The majority of materials required to construct Camp Barnes had been prepositioned at the 30NCR in Da Nang approximately eight months prior to the decision to construct a Seabee camp in the Northern I Corps area. Certain problems were experienced in utilizing these materials:
a) Because of long term storage without protection, much of the lumber was badly weathered and deteriorated. It was quickly and easily determined that future pre-positioning should include frequent rotation of stocks by the holding agency to insure the availability of usable materials.
b) Although every attempt was made by 30NCR to control pilferage of the pre-positioned materials, certain critical items such as electrical and plumbing materials and Butler Building parts, experienced a “midnight requisitioning” process during their period of storage. Consequently, the construction of certain facilities was delayed because of the unavailability of these items.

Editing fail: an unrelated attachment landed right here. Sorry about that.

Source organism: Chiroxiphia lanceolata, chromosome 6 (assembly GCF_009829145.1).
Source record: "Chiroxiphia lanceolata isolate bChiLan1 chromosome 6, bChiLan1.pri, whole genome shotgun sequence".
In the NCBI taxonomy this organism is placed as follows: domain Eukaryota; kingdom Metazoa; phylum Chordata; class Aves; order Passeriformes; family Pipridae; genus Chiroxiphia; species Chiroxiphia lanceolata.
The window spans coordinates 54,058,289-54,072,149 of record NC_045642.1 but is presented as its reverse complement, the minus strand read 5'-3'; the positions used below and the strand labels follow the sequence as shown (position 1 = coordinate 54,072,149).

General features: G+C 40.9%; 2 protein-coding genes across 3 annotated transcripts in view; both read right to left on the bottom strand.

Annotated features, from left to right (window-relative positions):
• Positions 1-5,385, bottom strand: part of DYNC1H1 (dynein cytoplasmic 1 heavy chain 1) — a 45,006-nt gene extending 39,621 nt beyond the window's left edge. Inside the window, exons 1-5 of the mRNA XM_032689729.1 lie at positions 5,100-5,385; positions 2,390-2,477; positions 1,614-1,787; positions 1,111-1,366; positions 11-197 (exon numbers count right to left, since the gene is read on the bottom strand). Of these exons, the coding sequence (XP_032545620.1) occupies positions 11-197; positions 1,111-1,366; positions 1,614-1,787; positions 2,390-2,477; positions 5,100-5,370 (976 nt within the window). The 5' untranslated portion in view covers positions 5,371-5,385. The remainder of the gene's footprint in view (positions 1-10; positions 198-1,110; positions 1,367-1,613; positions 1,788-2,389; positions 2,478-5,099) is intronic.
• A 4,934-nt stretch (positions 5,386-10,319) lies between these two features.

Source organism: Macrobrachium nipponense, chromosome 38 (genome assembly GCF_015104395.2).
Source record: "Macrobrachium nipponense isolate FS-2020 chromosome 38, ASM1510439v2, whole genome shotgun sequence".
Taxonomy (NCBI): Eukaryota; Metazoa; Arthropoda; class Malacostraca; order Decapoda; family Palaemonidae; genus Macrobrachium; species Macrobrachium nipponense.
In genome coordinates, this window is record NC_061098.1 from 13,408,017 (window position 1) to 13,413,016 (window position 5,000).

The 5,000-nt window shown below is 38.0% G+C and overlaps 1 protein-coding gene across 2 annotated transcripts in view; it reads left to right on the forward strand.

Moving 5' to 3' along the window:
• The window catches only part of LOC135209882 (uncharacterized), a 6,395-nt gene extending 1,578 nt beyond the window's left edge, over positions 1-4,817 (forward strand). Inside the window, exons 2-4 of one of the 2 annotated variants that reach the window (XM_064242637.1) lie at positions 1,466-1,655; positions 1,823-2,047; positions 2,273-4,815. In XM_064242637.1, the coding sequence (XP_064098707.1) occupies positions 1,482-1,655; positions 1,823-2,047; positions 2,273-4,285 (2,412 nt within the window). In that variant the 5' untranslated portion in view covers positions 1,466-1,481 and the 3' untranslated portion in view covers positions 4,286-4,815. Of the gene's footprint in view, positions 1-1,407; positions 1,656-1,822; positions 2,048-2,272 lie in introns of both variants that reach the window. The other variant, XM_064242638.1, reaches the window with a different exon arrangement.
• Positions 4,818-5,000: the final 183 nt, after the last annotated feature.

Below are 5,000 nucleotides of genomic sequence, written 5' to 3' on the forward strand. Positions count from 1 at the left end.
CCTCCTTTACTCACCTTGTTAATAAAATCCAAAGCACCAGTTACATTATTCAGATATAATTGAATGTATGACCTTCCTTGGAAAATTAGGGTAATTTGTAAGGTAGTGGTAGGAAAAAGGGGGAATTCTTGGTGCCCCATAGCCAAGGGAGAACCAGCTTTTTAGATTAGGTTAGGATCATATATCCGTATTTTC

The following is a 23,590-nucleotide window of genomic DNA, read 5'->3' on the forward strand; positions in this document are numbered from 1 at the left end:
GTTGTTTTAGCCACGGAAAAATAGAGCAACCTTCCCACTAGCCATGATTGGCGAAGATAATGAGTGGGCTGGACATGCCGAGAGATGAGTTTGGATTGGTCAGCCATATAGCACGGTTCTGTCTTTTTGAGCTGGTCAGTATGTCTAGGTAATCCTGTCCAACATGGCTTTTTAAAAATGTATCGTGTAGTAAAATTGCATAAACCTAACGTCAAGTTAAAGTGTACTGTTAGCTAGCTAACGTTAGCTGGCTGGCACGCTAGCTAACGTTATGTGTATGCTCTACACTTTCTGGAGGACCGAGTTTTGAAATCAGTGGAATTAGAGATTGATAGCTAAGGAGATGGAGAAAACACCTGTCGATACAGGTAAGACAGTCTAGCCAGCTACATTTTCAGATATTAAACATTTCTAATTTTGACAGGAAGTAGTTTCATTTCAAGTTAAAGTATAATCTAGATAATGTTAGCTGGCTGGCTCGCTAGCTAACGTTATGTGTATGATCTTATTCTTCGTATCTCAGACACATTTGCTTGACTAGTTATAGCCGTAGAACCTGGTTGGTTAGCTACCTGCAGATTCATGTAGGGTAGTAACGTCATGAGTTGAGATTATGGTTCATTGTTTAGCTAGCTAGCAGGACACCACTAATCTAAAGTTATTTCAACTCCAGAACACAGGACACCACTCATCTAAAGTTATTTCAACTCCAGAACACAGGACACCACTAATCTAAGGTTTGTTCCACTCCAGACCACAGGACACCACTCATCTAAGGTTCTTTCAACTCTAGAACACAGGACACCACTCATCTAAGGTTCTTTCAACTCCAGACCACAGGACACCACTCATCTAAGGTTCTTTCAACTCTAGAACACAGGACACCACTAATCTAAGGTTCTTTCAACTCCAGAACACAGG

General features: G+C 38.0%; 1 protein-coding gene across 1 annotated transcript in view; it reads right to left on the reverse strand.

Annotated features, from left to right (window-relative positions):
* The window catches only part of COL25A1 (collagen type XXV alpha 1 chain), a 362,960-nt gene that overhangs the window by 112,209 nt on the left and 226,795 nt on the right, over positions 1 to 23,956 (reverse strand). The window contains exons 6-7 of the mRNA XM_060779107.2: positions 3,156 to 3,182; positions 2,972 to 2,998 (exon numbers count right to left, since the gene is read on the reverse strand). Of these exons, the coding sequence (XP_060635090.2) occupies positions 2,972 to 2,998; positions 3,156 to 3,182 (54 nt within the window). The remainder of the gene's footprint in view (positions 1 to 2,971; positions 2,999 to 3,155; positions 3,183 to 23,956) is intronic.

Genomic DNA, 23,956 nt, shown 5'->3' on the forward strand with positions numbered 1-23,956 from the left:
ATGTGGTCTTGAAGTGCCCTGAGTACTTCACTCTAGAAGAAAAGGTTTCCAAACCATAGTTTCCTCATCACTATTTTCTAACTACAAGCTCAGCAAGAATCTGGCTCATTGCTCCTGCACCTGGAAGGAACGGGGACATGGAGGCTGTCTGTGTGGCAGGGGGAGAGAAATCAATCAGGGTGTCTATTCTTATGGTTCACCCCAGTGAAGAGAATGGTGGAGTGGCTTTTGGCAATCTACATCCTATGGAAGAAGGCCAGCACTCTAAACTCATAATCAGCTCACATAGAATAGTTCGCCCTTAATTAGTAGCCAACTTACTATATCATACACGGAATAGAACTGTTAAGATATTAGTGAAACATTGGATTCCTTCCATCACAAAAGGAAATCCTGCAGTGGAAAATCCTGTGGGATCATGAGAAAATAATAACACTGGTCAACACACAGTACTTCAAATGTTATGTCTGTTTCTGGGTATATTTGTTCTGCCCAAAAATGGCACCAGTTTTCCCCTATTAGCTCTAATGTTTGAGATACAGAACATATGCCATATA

c) The planning and estimating data when requisitioning the pre-positioned camp materials was no longer available, and planning for additional material requirements of identifying material excesses was extremely difficult. It was suggested that future pre-positioning of the materials for a permanent camp should include a detailed listing and description of facilities being provided so that the potential user could efficiently plan for the disposition of the material stock.
While deployed to Da Nang East during 1966 NMCB-11 designed a new berting hut for Seabee camp construction. The berthing huts erected at Camp Barnes were a further improvement of this design to better adapt the structure to the climatic and tactical environment of the Dong Ha area.)
The Camp Barnes SEAhuts retained the same squad oriented berting cubicles as the previous deployment’s design. However, an additional common area was situated at the middle of each hut to serve as a reading and writing room and also to accommodate the tent heaters provided in Part II of the P25A allowance. The monsoon climate of Dong Ha made these heaters a virtual necessity.
Wherein the previous design provided for the maximum of ventilation, the Dong Ha hut was contructed with 4’-0” plywood sides and only 2’-0” of top opening. Side curtains were fabricated from surveyed tents to further stop penetration of rain, cold winds and dry season dust.